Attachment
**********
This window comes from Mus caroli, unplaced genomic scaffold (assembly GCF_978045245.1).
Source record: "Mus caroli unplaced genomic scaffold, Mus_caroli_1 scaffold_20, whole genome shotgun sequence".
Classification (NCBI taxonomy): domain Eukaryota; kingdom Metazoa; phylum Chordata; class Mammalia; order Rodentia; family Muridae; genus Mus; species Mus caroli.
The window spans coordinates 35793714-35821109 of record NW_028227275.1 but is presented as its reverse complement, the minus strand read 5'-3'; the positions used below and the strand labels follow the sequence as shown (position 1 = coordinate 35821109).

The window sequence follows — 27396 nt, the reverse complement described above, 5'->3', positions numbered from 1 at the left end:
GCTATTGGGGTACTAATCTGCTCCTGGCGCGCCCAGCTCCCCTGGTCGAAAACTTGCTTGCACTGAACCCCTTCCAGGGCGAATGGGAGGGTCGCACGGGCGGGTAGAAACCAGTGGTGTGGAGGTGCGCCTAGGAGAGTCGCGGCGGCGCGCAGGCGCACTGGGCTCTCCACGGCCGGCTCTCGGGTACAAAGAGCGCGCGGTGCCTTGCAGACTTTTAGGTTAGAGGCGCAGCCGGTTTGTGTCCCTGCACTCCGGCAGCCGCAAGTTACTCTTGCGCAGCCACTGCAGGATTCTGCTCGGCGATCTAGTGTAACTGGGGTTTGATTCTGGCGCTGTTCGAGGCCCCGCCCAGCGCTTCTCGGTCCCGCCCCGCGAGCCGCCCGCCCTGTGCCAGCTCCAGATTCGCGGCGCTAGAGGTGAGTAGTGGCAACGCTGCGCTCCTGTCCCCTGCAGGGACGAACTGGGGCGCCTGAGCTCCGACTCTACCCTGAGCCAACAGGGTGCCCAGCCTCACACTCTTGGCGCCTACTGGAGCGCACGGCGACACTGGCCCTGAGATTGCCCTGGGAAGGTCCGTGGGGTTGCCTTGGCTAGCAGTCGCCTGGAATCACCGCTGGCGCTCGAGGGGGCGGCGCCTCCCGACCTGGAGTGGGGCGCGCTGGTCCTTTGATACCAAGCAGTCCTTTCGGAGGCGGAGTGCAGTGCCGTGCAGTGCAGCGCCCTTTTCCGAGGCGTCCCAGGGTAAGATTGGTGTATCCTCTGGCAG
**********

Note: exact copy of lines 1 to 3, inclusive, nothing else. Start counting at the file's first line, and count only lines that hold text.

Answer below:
This window comes from Mus caroli, unplaced genomic scaffold (assembly GCF_978045245.1).
Source record: "Mus caroli unplaced genomic scaffold, Mus_caroli_1 scaffold_20, whole genome shotgun sequence".
Classification (NCBI taxonomy): domain Eukaryota; kingdom Metazoa; phylum Chordata; class Mammalia; order Rodentia; family Muridae; genus Mus; species Mus caroli.